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Sigma SD9

Sigma's digital SLR uses Foveon's "X3" sensor technology to deliver more detail per pixel!

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Page 10:Image Storage & Interface

Review First Posted: 11/09/2002

Image Storage and Interface

The SD9 stores images on either Type I or II CompactFlash cards, and is compatible with IBM MicroDrives. The SD9 doesn't come with a memory card, so you'll want to purchase a card along with the camera. Note too, that you're going to want a LARGE card, as the raw-format images the SD9 saves occupy a lot of space, particularly at the High resolution setting. Three image resolutions are available: High (2,268 x 1,512 pixels), Medium (1,512 x 1,008 pixels), or Low (1,134 x 756 pixels). All images are recorded in the raw file format, which records data directly as captured by the sensor, losslessly compressed. (The camera's interface software provides a useful and very flexible tool for correcting and adjusting exposure and color values, and saving JPEG or TIFF images from the raw sensor data files.)

As noted, the SD9 uses lossless data compression as it saves the data onto the memory card, but interestingly there seems to be little compression used for the medium and low resolution images. (Although the compression figures shown are based on a baseline of 8 bits per color channel, and the SD9 actually digitizes to 12 bits per channel - So there's actually an additional factor of 1.5 that's applied, but not reflected in the compression figures below.)

Following is the number of files, and their approximate sizes, that will fit on a 256MB memory card. (As you can see, you'll really want a large memory card or cards to use with the SD9! As I write this, 512 MB cards are appearing on sale various places for prices as low as $150, and I'd really advise getting at least one card that large for use with the SD9. - And while you're at it, think about upgrading the hard disk on your computer too.)

Image Capacity vs
256MB Memory Card
(Avg size)
8 MB
(Avg size)
4.7 MB
Low Resolution
(Avg size)
2.5 MB

The SD9 is equipped with both USB and FireWire (IEEE 1394) interfaces, the USB interface conforming to version 1.1 of that standard. The camera apparently does not function as a storage-class device, as it didn't show up on my Mac OS 9 desktop, but rather required me to connect via the provided Photo Pro software application.

When I tested download times with the camera, I had a hard time believing the results - They were so slow. It's possible that there were software/driver conflicts on the machines I used for testing, but if so, the SD9 was the only camera that succumbed to them, as other cameras worked just fine. On the Mac, I never managed to get the USB interface to work reliably at all, the Photo Pro software froze up whenever I connected the camera. The FireWire interface worked on the Mac (a now somewhat aging G4, with a 500 MHz processor and 640 MB of RAM), but *very* slowly. I clocked the FireWire transfer rate at 268 KB/second, a number that would be on the slow side even for a USB interface. Giving up on the Mac, I switched to my even more elderly PC to test the USB download speed, and was amazed to find that it could only move data at 35.7 KB/second. (That was on a 350 MHz PII machine, with 512MB of RAM, running Windows 98.) - I haven't seen transfer rates that slow since the days of serial-port-connected digicams. Just to make sure that there wasn't something radically amiss with the PC (as well as to check operation with a more modern operating system), I also installed the Photo Pro software on my Sony VAIO laptop, running Windows XP. (1.2 GHz PIV, 256 MB RAM.) The performance there was a little better, but only marginally so, as I clocked the transfer rate at 47 KB/second.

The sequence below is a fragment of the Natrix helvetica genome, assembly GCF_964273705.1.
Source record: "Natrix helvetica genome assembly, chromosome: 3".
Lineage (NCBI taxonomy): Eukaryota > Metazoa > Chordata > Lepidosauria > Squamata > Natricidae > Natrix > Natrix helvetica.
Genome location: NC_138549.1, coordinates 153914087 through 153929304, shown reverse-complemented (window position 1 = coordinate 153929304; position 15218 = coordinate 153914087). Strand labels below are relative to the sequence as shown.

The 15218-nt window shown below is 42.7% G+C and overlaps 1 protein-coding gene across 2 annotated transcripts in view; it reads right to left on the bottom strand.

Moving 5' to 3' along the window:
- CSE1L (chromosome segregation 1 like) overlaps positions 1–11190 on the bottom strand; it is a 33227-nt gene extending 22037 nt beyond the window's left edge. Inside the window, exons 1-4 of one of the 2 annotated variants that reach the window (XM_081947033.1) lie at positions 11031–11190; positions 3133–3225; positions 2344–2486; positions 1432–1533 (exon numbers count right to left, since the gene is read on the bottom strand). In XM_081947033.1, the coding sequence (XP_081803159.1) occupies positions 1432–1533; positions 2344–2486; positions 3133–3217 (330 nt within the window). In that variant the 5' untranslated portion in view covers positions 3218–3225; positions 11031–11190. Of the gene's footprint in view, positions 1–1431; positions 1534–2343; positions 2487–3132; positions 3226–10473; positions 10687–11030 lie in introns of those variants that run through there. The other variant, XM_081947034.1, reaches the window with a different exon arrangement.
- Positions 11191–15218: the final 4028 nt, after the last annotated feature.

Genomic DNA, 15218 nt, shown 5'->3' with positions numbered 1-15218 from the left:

It's entirely possible that there was something wrong with all three computers I tested the SD9 with, but I strongly doubt it. As noted, other cameras and scanners work fine on all three machines, producing normal transfer rates for the interfaces involved. The bottom line that it's only marginally feasible to download directly from the camera via FireWire, and completely pointless with USB. - Plan on buying a fast external card reader along with the SD9, if you don't already own one.

Lost Images? - Download this image-recovery program so you'll have it when you need it...
Since we're talking about memory and image storage, this would be a good time to mention the following: I get a ton of email from readers who've lost photos due to a corrupted memory card. It's tragic when it happens, there are few things more precious than photo memories. Corrupted memory cards can happen with any card type and any camera manufacturer, nobody's immune. "Stuff happens," as they say. A surprising number of "lost" images can be recovered with an inexpensive, easy to use piece of software though. Given the amount of email I've gotten on the topic, I now include this paragraph in all my digicam reviews. The program you need is called PhotoRescue, by DataRescue SA. Read our review of it if you'd like, but download the program now, so you'll have it. It doesn't cost a penny until you need it, and even then it's only $29, with a money back guarantee. So download PhotoRescue for Windows or PhotoRescue for Mac while you're thinking of it. (While you're at it, download the PDF manual and quickstart guide as well.) Stash the file in a safe place and it'll be there when you need it. Trust me, needing this is not a matter of if, but when... PhotoRescue is about the best and easiest tool for recovering digital photos I've seen. (Disclosure: IR gets a small commission from sales of the product, but I'd highly recommend the program even if we didn't.) OK, now back to our regularly scheduled review...


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